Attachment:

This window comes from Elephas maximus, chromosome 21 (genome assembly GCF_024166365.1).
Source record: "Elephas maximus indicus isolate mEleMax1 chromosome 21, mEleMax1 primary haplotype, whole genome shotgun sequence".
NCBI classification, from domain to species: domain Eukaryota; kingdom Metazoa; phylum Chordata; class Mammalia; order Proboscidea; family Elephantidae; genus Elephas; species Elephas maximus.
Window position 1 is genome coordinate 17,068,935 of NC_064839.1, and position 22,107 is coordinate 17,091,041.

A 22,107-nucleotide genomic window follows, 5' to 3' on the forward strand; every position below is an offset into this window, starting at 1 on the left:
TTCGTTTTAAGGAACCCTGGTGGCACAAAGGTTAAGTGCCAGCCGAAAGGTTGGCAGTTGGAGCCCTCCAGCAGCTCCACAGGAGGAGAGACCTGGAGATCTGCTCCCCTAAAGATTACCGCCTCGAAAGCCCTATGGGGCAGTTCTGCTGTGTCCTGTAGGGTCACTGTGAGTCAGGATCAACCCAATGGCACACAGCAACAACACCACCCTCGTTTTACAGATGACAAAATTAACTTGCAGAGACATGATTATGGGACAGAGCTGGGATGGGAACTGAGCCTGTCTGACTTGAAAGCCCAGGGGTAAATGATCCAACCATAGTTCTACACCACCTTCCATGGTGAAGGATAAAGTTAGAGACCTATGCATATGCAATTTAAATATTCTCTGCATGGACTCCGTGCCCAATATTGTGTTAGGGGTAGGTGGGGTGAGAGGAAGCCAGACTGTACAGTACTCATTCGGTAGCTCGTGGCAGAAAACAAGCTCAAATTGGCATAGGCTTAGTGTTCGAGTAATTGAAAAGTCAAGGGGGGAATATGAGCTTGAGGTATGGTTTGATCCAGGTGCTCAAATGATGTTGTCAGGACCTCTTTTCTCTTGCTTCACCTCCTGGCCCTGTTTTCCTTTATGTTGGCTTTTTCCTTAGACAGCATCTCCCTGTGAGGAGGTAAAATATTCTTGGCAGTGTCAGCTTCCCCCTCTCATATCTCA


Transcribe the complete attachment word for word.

This window comes from Elephas maximus, chromosome 21 (genome assembly GCF_024166365.1).
Source record: "Elephas maximus indicus isolate mEleMax1 chromosome 21, mEleMax1 primary haplotype, whole genome shotgun sequence".
NCBI classification, from domain to species: domain Eukaryota; kingdom Metazoa; phylum Chordata; class Mammalia; order Proboscidea; family Elephantidae; genus Elephas; species Elephas maximus.
Window position 1 is genome coordinate 17,068,935 of NC_064839.1, and position 22,107 is coordinate 17,091,041.

A 22,107-nucleotide genomic window follows, 5' to 3' on the forward strand; every position below is an offset into this window, starting at 1 on the left:
TTCGTTTTAAGGAACCCTGGTGGCACAAAGGTTAAGTGCCAGCCGAAAGGTTGGCAGTTGGAGCCCTCCAGCAGCTCCACAGGAGGAGAGACCTGGAGATCTGCTCCCCTAAAGATTACCGCCTCGAAAGCCCTATGGGGCAGTTCTGCTGTGTCCTGTAGGGTCACTGTGAGTCAGGATCAACCCAATGGCACACAGCAACAACACCACCCTCGTTTTACAGATGACAAAATTAACTTGCAGAGACATGATTATGGGACAGAGCTGGGATGGGAACTGAGCCTGTCTGACTTGAAAGCCCAGGGGTAAATGATCCAACCATAGTTCTACACCACCTTCCATGGTGAAGGATAAAGTTAGAGACCTATGCATATGCAATTTAAATATTCTCTGCATGGACTCCGTGCCCAATATTGTGTTAGGGGTAGGTGGGGTGAGAGGAAGCCAGACTGTACAGTACTCATTCGGTAGCTCGTGGCAGAAAACAAGCTCAAATTGGCATAGGCTTAGTGTTCGAGTAATTGAAAAGTCAAGGGGGGAATATGAGCTTGAGGTATGGTTTGATCCAGGTGCTCAAATGATGTTGTCAGGACCTCTTTTCTCTTGCTTCACCTCCTGGCCCTGTTTTCCTTTATGTTGGCTTTTTCCTTAGACAGCATCTCCCTGTGAGGAGGTAAAATATTCTTGGCAGTGTCAGCTTCCCCCTCTCATATCTCA